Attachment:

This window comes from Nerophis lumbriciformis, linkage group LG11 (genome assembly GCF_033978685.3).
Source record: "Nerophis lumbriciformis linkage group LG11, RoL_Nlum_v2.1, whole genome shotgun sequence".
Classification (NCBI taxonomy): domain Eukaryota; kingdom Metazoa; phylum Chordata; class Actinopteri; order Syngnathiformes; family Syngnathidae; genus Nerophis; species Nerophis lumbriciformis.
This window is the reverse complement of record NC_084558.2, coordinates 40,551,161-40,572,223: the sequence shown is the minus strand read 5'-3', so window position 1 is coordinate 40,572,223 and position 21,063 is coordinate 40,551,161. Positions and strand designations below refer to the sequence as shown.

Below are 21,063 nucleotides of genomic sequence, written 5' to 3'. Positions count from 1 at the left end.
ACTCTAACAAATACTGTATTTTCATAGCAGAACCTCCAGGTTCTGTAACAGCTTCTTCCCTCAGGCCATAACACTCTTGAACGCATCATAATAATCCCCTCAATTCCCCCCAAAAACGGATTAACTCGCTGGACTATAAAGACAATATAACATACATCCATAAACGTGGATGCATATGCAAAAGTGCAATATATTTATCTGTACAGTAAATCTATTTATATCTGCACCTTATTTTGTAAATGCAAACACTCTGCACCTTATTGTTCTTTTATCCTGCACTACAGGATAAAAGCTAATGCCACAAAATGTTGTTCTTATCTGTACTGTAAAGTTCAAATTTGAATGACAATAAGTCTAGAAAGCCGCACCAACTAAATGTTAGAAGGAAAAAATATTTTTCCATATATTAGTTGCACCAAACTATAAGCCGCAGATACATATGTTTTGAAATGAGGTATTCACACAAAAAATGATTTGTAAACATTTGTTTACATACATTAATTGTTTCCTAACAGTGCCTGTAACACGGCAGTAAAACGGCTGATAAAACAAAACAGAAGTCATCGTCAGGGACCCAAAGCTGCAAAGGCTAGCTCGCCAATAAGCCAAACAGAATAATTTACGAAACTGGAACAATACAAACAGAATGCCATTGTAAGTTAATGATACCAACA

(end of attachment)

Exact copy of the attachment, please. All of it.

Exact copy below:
This window comes from Nerophis lumbriciformis, linkage group LG11 (genome assembly GCF_033978685.3).
Source record: "Nerophis lumbriciformis linkage group LG11, RoL_Nlum_v2.1, whole genome shotgun sequence".
Classification (NCBI taxonomy): domain Eukaryota; kingdom Metazoa; phylum Chordata; class Actinopteri; order Syngnathiformes; family Syngnathidae; genus Nerophis; species Nerophis lumbriciformis.
This window is the reverse complement of record NC_084558.2, coordinates 40,551,161-40,572,223: the sequence shown is the minus strand read 5'-3', so window position 1 is coordinate 40,572,223 and position 21,063 is coordinate 40,551,161. Positions and strand designations below refer to the sequence as shown.

Below are 21,063 nucleotides of genomic sequence, written 5' to 3'. Positions count from 1 at the left end.
ACTCTAACAAATACTGTATTTTCATAGCAGAACCTCCAGGTTCTGTAACAGCTTCTTCCCTCAGGCCATAACACTCTTGAACGCATCATAATAATCCCCTCAATTCCCCCCAAAAACGGATTAACTCGCTGGACTATAAAGACAATATAACATACATCCATAAACGTGGATGCATATGCAAAAGTGCAATATATTTATCTGTACAGTAAATCTATTTATATCTGCACCTTATTTTGTAAATGCAAACACTCTGCACCTTATTGTTCTTTTATCCTGCACTACAGGATAAAAGCTAATGCCACAAAATGTTGTTCTTATCTGTACTGTAAAGTTCAAATTTGAATGACAATAAGTCTAGAAAGCCGCACCAACTAAATGTTAGAAGGAAAAAATATTTTTCCATATATTAGTTGCACCAAACTATAAGCCGCAGATACATATGTTTTGAAATGAGGTATTCACACAAAAAATGATTTGTAAACATTTGTTTACATACATTAATTGTTTCCTAACAGTGCCTGTAACACGGCAGTAAAACGGCTGATAAAACAAAACAGAAGTCATCGTCAGGGACCCAAAGCTGCAAAGGCTAGCTCGCCAATAAGCCAAACAGAATAATTTACGAAACTGGAACAATACAAACAGAATGCCATTGTAAGTTAATGATACCAACA